There is a world of difference between the “occupation” of Wall Street and many other cities not only in the US but all over the world by unarmed protestors, and the occupation of Iraq, Afghanistan and Libya by the US and NATO armed forces. But there is also a definite and clear, though not obvious connection between them.
Occupy movements and people’s protests the world over spring from deep resentment and despair over the state of their economies, the dire effects on the people’s lives and livelihood, the grim future ahead, and how governments and the economic, especially the financial elite, are passing on the crisis to the 99% while bailing out the 1% who caused the unprecedented crisis in the first place.
More significant and ominous, the Occupy movements are a clear signal that ordinary people who mostly prefer to stay away from protest actions have decided that enough is enough, they will not stand idly by while the 1% steal from them their lives and the future of their children. They will add their voice and their warm bodies to the burgeoning protest against The System.
Adding fuel to the fire, governments in the advanced capitalist countries are attacking working people’s fundamental rights to collective bargaining, unions and strikes as well as gutting established entitlements in social welfare achieved through decades of struggle for socio-economic reform. And now, police are brutally attacking and dispersing Occupy demonstrations in many parts of the US, the way they earlier did in the most troubled EU country, Greece.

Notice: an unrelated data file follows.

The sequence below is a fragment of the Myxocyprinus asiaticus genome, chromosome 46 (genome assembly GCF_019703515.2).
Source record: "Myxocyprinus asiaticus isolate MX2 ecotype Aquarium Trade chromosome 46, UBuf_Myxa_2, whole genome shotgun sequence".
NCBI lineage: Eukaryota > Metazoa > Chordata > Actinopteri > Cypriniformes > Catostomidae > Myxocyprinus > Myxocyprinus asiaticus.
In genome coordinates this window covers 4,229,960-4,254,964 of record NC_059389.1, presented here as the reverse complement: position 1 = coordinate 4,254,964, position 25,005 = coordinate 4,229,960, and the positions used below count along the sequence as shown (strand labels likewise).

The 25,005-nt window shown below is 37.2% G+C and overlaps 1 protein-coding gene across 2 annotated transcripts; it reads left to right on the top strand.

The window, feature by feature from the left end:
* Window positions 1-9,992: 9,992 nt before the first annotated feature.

It is becoming exceedingly clear for many of the world’s peoples that what is in crisis today is the system of global capitalism. With workers’ wages being pressed down while hi-tech production grows by leaps and bounds, capital finds less and less profitable productive ventures. Neoliberal policies designed to remove “fetters” to profit making paved the way to the abuse by big banks of unregulated financial derivatives such as the credit default swap scheme, inflating bubbles that burst one after the other in the past decade and peaking in the financial meltdown of 2008.